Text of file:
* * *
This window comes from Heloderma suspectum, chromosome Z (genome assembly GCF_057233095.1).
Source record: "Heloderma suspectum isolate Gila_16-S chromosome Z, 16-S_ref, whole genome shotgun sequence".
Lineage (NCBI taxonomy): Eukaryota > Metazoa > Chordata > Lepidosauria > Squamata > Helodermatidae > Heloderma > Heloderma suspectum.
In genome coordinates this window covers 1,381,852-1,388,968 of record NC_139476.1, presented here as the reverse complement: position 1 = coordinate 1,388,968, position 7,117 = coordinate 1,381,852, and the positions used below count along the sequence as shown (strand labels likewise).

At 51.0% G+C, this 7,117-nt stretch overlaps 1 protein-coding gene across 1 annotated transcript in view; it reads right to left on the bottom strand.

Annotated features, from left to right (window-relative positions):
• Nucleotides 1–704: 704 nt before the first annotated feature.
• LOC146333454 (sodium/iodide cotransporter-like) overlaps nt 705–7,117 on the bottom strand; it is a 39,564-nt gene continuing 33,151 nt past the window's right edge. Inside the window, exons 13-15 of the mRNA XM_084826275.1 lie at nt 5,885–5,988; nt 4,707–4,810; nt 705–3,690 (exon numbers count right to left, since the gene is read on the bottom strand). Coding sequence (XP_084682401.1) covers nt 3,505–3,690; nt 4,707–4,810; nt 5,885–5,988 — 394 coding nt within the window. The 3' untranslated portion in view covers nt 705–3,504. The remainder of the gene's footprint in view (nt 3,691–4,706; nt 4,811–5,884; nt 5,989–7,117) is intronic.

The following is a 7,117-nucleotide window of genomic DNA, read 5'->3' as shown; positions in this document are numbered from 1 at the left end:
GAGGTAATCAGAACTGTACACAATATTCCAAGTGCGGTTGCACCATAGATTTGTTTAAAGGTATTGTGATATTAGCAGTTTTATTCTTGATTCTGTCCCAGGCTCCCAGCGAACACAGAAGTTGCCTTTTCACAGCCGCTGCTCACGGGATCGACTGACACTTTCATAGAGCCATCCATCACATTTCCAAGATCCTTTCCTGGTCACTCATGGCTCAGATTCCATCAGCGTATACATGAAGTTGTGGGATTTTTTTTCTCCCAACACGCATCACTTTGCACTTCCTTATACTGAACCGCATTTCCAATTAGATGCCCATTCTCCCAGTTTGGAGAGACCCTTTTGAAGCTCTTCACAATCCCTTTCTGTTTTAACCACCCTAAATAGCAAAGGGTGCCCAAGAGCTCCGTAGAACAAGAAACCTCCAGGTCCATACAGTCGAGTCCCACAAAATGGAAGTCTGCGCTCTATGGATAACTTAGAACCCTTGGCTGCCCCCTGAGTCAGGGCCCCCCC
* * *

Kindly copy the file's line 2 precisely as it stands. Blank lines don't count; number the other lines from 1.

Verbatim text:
Source record: "Heloderma suspectum isolate Gila_16-S chromosome Z, 16-S_ref, whole genome shotgun sequence".